Former Missouri lawmaker Ray Salva, a convicted felon, has lost a legal battle with the state of Missouri over whether he qualifies for a state pension.
On Tuesday, the Missouri Court of Appeals for the Western District upheld a trial court’s decision that Salva was ineligible to collect a state pension. It also agreed with the trial court that Salva should repay nearly $30,000 he received from the state’s pension system between January 2011 and June 2013.
Salva, a Democrat, pleaded guilty in 2013 to a federal charge of illegally receiving Social Security disability payments while working as a state legislator. Shortly thereafter MOSERS, the pension system for most state workers, cut off Salva’s pension and asked the courts to order Salva to repay the money he had already received.
MOSERS said Missouri’s constitution bars pension payments to public officials convicted of felonies.
Salva said he was entitled to the pension because his federal guilty plea came more than two years after he left the legislature. The constitutional prohibition on pension payments to felons applies only to convictions that take place while a public official is actually in office, he argued.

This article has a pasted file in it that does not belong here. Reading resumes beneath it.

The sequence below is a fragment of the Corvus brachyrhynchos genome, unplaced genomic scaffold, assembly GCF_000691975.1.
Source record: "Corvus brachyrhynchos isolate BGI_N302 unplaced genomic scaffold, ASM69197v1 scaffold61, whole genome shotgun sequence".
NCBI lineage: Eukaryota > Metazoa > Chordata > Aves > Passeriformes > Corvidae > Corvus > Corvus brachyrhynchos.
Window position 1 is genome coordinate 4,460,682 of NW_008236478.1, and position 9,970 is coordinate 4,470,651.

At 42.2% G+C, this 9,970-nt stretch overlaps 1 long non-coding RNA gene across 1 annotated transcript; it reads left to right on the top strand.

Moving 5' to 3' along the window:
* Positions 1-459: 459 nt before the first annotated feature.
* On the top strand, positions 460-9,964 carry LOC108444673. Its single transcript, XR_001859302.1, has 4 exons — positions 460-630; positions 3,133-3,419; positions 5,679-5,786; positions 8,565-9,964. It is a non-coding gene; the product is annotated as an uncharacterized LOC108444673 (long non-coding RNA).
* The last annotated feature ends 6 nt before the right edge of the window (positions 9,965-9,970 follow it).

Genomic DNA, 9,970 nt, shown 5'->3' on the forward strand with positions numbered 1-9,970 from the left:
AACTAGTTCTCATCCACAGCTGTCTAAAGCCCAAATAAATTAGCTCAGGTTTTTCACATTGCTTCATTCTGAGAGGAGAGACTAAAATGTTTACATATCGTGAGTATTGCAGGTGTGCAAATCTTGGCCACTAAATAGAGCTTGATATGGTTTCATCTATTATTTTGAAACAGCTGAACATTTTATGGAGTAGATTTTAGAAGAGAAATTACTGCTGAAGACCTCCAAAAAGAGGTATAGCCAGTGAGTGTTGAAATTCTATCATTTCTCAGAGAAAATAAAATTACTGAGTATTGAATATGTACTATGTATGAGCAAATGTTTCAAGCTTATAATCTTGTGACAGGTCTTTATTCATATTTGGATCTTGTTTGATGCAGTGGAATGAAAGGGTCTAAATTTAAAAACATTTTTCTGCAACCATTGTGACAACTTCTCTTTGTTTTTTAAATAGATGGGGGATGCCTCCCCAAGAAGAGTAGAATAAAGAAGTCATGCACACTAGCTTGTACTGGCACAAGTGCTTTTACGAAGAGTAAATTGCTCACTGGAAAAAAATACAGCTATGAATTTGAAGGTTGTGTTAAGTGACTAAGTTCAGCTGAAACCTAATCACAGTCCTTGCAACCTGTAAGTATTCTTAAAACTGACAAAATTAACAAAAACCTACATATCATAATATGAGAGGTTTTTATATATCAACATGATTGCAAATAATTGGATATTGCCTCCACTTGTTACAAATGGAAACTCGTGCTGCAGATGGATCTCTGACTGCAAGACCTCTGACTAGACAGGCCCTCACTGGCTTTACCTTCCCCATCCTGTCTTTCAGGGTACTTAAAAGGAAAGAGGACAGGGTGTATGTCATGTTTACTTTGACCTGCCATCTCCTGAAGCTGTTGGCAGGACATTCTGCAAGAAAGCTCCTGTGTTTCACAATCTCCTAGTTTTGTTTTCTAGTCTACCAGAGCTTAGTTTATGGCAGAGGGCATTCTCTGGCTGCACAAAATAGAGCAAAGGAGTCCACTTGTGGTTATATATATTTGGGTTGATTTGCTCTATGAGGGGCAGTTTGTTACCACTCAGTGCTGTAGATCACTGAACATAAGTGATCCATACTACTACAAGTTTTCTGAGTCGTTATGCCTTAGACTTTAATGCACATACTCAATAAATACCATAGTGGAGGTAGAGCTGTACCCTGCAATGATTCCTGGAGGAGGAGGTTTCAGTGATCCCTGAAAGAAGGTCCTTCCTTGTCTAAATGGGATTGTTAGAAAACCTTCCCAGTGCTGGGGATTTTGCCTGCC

The Court of Appeals rejected Salva’s argument.
“Salva’s construction is unreasonable,” the court said. “Under Salva’s interpretation, a public official could commit a felony nearly every day in office and still receive retirement benefits from the state as long as the official resigns or is no longer in office before the date of conviction.”
The court called that outcome “absurd.”
Salva served in the Missouri House from 2003 until 2010. He repaid $59,000 in federal disability benefits he improperly received while a member of the legislature, but has disputed the state pension benefit in court.